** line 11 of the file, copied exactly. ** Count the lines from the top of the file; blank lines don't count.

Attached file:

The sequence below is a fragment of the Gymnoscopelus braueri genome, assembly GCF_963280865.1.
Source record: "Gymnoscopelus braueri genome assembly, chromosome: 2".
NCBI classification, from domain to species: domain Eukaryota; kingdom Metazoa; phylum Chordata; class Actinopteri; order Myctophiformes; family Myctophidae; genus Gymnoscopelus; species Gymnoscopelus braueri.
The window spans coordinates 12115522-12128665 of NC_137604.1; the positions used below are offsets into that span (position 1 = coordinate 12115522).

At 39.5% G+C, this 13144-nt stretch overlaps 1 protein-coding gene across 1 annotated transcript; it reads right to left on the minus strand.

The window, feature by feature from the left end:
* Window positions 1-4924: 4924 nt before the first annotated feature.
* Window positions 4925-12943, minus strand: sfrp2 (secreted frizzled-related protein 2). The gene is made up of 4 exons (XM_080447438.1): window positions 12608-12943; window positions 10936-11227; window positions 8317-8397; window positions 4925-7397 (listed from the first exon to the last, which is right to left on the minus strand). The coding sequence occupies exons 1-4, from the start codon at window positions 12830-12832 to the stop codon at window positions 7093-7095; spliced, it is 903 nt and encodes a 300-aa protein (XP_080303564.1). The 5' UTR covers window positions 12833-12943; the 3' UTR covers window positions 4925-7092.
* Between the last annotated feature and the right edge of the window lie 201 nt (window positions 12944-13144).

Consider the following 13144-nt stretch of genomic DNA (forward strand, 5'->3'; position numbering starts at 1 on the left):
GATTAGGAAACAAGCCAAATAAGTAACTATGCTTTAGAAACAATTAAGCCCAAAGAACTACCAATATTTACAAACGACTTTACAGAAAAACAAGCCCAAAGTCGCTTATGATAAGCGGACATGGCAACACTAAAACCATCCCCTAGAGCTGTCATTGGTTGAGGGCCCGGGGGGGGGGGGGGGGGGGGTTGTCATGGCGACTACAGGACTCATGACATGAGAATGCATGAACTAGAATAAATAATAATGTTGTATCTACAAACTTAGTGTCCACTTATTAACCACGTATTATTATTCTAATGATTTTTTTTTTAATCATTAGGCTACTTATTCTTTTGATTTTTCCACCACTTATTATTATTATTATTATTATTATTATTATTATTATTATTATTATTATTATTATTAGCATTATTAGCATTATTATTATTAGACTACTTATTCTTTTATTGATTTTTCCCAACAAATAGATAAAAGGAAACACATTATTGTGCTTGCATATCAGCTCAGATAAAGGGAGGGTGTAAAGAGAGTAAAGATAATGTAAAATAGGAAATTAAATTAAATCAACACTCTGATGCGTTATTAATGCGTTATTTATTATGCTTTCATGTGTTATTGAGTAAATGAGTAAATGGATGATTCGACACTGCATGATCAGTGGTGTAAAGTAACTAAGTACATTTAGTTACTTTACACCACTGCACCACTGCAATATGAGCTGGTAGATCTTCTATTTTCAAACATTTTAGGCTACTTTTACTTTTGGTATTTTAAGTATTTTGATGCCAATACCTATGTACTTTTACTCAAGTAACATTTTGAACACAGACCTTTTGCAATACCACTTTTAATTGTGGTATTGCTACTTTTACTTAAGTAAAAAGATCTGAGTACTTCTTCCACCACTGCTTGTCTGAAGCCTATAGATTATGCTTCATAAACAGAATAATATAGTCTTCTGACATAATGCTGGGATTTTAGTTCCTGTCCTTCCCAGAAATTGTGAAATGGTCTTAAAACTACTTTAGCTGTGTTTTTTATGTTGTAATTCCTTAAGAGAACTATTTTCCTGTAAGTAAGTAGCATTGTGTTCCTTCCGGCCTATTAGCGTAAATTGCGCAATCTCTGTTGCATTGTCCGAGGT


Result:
GATTAGGAAACAAGCCAAATAAGTAACTATGCTTTAGAAACAATTAAGCCCAAAGAACTACCAATATTTACAAACGACTTTACAGAAAAACAAGCCCAAAGTCGCTTATGATAAGCGGACATGGCAACACTAAAACCATCCCCTAGAGCTGTCATTGGTTGAGGGCCCGGGGGGGGGGGGGGGGGGGGTTGTCATGGCGACTACAGGACTCATGACATGAGAATGCATGAACTAGAATAAATAATAATGTTGTATCTACAAACTTAGTGTCCACTTATTAACCACGTATTATTATTCTAATGATTTTTTTTTTAATCATTAGGCTACTTATTCTTTTGATTTTTCCACCACTTATTATTATTATTATTATTATTATTATTATTATTATTATTATTATTATTATTATTAGCATTATTAGCATTATTATTATTAGACTACTTATTCTTTTATTGATTTTTCCCAACAAATAGATAAAAGGAAACACATTATTGTGCTTGCATATCAGCTCAGATAAAGGGAGGGTGTAAAGAGAGTAAAGATAATGTAAAATAGGAAATTAAATTAAATCAACACTCTGATGCGTTATTAATGCGTTATTTATTATGCTTTCATGTGTTATTGAGTAAATGAGTAAATGGATGATTCGACACTGCATGATCAGTGGTGTAAAGTAACTAAGTACATTTAGTTACTTTACACCACTGCACCACTGCAATATGAGCTGGTAGATCTTCTATTTTCAAACATTTTAGGCTACTTTTACTTTTGGTATTTTAAGTATTTTGATGCCAATACCTATGTACTTTTACTCAAGTAACATTTTGAACACAGACCTTTTGCAATACCACTTTTAATTGTGGTATTGCTACTTTTACTTAAGTAAAAAGATCTGAGTACTTCTTCCACCACTGCTTGTCTGAAGCCTATAGATTATGCTTCATAAACAGAATAATATAGTCTTCTGACATAATGCTGGGATTTTAGTTCCTGTCCTTCCCAGAAATTGTGAAATGGTCTTAAAACTACTTTAGCTGTGTTTTTTATGTTGTAATTCCTTAAGAGAACTATTTTCCTGTAAGTAAGTAGCATTGTGTTCCTTCCGGCCTATTAGCGTAAATTGCGCAATCTCTGTTGCATTGTCCGAGGT